My heart, which was located at that moment somewhere in the middle of my throat, pounded furiously. Momentarily I thought I would forget the repast from anxiety and shame. My mother stared blankly across the table as if to reaffirm her conviction of the unimportance of baseball players as opposed to doctors. In the dimly lit restaurant, I was liberated for a second from the clawing restrictions of my family. DiMaggio was like Apollo, blazing in a golden chariot across the burning sun. How could I have been unaware of the presence of the deity? My soul was filled with the fright and joy one gets at the mystical understanding that God exists. And now the waiter asked the impossible:
“Do you want to meet him? I know him; he comes here often.”
Did I want to meet DiMaggio? Why not ask if I wanted to die? What could I conceivably say to DiMaggio who had lived more lives on the diamond than I could eve hope to live off? Bur somehow I nodded. My brother stayed behind, as the waiter escorted me over to the table where the great man sat. I was alone with the waiter now, walking silently past the other diners until we reached out hero.
“Mr. DiMaggio,” the waiter half-whispered deferentially, “this young gentleman would like to say hello to you.”
The other men looked rich and relaxed. They knew DiMaggio and took his presence for granted. It was difficult for me to understand such total complacency but perhaps that was their particular tragedy. For what greater tragedy is there than the failure to rejoice in the presence of the divine? DiMaggio smiled graciously and extended his hand. His easy manner was a sign of breeding, of gentlemanliness. He was a considerate person, I thought, to make a young boy feel so comfortable so quickly. From awe-struck, I became assertive.
“I hope your average is higher next season,” I exclaimed.
“So do I,” replied the great center fielder, not at all embarrassed by the reference to his 290 season. The 1947 season would see DiMaggio back in form, batting 315, winning the Most Valuable Player award and leading the Yankees to the World Championship over the Brooklyn Dodgers in seven drama-filled games.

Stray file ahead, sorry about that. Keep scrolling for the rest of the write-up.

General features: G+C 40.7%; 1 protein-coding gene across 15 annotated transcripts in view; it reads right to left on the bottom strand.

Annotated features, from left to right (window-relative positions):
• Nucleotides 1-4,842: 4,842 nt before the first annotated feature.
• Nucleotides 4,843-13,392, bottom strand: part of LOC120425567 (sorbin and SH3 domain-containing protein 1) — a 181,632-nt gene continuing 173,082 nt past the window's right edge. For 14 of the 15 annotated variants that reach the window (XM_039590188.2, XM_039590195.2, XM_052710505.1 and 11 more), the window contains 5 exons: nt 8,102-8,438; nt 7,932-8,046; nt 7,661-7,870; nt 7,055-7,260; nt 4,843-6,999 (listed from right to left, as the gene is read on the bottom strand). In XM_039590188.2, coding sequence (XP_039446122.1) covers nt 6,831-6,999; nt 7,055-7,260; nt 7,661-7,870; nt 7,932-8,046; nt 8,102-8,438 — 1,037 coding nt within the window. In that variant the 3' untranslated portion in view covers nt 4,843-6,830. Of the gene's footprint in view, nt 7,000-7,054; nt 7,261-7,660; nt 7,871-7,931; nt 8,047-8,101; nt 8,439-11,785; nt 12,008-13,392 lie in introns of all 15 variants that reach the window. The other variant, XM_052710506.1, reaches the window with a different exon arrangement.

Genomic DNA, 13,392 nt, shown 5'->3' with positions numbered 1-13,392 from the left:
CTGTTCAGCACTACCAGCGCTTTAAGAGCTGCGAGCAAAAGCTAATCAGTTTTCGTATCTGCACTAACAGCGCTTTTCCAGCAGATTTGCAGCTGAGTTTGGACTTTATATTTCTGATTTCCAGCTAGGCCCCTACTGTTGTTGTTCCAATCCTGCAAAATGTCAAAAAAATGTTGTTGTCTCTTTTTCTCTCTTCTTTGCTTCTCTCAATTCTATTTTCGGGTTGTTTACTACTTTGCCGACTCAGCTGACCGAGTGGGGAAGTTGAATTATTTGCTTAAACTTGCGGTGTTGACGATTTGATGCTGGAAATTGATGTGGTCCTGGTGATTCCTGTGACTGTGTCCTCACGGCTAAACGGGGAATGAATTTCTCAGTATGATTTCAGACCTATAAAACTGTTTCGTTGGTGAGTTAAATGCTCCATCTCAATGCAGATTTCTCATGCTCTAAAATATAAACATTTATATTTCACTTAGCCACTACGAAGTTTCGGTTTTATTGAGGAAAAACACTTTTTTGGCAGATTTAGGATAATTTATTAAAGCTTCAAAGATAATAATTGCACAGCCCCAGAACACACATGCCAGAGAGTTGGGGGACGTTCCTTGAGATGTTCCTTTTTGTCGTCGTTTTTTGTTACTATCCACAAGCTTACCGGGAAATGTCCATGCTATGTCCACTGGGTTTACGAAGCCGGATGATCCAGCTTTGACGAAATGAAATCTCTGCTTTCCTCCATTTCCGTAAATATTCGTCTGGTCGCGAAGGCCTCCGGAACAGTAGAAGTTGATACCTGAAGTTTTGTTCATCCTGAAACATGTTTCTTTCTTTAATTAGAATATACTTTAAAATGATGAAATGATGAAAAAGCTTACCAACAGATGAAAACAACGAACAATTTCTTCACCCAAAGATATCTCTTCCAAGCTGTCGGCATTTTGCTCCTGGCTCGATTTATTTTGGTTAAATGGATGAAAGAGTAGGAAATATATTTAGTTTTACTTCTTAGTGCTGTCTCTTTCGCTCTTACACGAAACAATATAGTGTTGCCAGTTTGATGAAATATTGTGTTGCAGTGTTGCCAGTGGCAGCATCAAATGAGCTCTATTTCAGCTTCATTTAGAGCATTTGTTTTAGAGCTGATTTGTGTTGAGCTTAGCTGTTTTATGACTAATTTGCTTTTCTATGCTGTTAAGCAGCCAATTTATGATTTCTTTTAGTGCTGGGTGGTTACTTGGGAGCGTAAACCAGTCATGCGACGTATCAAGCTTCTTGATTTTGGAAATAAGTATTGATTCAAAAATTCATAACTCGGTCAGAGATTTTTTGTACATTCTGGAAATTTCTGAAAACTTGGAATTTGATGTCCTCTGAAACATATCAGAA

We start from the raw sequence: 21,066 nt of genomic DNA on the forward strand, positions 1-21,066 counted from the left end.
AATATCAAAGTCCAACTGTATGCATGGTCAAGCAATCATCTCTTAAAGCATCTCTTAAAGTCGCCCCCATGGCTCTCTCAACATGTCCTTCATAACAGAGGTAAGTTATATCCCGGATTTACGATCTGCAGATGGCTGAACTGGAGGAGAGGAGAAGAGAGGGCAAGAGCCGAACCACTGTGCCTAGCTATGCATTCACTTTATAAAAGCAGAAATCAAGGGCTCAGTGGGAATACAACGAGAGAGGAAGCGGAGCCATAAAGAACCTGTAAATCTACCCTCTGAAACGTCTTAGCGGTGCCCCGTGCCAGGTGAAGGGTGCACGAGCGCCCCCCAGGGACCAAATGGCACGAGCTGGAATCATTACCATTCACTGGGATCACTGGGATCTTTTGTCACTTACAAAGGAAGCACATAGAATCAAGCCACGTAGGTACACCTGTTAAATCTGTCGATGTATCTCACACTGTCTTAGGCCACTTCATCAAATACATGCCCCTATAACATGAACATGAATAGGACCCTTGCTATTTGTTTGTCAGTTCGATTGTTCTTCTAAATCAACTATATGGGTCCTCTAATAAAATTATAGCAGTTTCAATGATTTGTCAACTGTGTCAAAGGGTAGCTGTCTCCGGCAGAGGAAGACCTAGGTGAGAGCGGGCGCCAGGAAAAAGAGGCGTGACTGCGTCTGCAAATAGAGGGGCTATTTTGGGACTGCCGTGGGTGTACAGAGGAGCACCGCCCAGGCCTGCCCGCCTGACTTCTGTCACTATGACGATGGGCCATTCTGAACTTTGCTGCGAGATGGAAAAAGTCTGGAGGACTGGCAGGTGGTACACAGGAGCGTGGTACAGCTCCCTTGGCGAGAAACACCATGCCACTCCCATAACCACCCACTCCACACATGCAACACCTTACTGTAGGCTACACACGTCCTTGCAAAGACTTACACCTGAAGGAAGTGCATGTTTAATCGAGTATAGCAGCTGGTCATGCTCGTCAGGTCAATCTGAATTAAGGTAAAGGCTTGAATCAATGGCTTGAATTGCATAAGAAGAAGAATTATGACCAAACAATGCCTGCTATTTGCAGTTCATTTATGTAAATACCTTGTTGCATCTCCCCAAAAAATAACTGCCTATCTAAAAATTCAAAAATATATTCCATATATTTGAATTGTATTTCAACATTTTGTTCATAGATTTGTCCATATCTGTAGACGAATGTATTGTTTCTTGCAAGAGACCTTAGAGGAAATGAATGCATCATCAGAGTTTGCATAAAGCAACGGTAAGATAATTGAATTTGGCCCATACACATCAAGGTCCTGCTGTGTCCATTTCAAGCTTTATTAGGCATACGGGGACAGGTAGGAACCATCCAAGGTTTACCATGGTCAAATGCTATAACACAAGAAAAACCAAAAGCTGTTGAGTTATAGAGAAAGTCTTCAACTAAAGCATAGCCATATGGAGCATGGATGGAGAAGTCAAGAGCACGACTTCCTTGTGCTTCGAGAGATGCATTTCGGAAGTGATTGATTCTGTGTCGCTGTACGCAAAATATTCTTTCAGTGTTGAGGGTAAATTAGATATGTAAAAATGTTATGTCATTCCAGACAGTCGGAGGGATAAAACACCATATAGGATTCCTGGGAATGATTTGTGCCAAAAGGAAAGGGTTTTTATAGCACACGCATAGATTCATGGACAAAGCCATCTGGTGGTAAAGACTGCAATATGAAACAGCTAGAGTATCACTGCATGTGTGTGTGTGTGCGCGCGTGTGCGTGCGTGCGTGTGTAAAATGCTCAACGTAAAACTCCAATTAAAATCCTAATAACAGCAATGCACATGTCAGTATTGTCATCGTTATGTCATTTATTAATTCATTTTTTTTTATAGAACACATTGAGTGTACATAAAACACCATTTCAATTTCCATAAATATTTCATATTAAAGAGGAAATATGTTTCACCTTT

“Would you like an autograph?”
The question was not asked in arrogance at all. I had not thought of the autograph, having been so overwhelmed by the encounter, but was something I certainly desired.
“Yes, please, Mr. DiMaggio,” I nodded.
The waiter handed him a Gallagher’s menu and the magnificent hand wrote gracefully with big, circular letters, underlining the signature with a flourish. The two g’s figures most prominently as if they stood for the dignity of being an Italian-American in the face of the slurs and insults DiMaggio had endured early in his career. “Grease ball,” “wop,” “guinny” they had shouted at him, but he never responded verbally. His answer was how he played with grace and dignity until the insults stopped and the cheering took over. It was the most beautiful signature I had ever seen. DiMaggio handed me the menu and I gave my thanks.
“Good luck,” he said as the waiter started to lead me back to the table where my family was waiting for me like a soldier back from the wars.
“The same to you,” I managed before retreating. I held the menu in my hand as if it were a rare specimen of a rare bit of exotic flora. My family examined it with considerable scrutiny, even by my mother, who was forced to admit that the writing was exquisite. She had, no doubt, anticipated some clumsy scrawl, a justification for her opinion that you didn’t take athletes seriously because that they were stupid and ignorant. If any of them got into college, it was because they were jocks, not scholars, she thought.
We filed out of Gallagher’s amidst respectful bows from the various employees. My father had tipped the waiter handsomely. He wanted to be a rich and successful man. Of course, no one knew that we were about to start on our way back to Brownsville and the two-family house on Saratoga Avenue. As the neighborhood became increasingly worse, there was talk of moving, something my mother thought would never happen. She said she prayed to God that she would not be forced to leave Brownsville in her coffin. When their first child died of pneumonia and my father had spent all their savings and her inheritance from her first husband on an unsuccessful primary fight for a municipal court judgeship against a corrupt judge, she almost left him. But for some reason, she had stayed to raise his daughter from his first wife who had died in childbirth and to have two more sons. She saw him defeated for the Assembly and relegated to the depths of a negligence law practice that brought in only a meager income until after the war, when he met his partner-to-be, a dishonest but adroit hustler of legal business. Now things were on the up.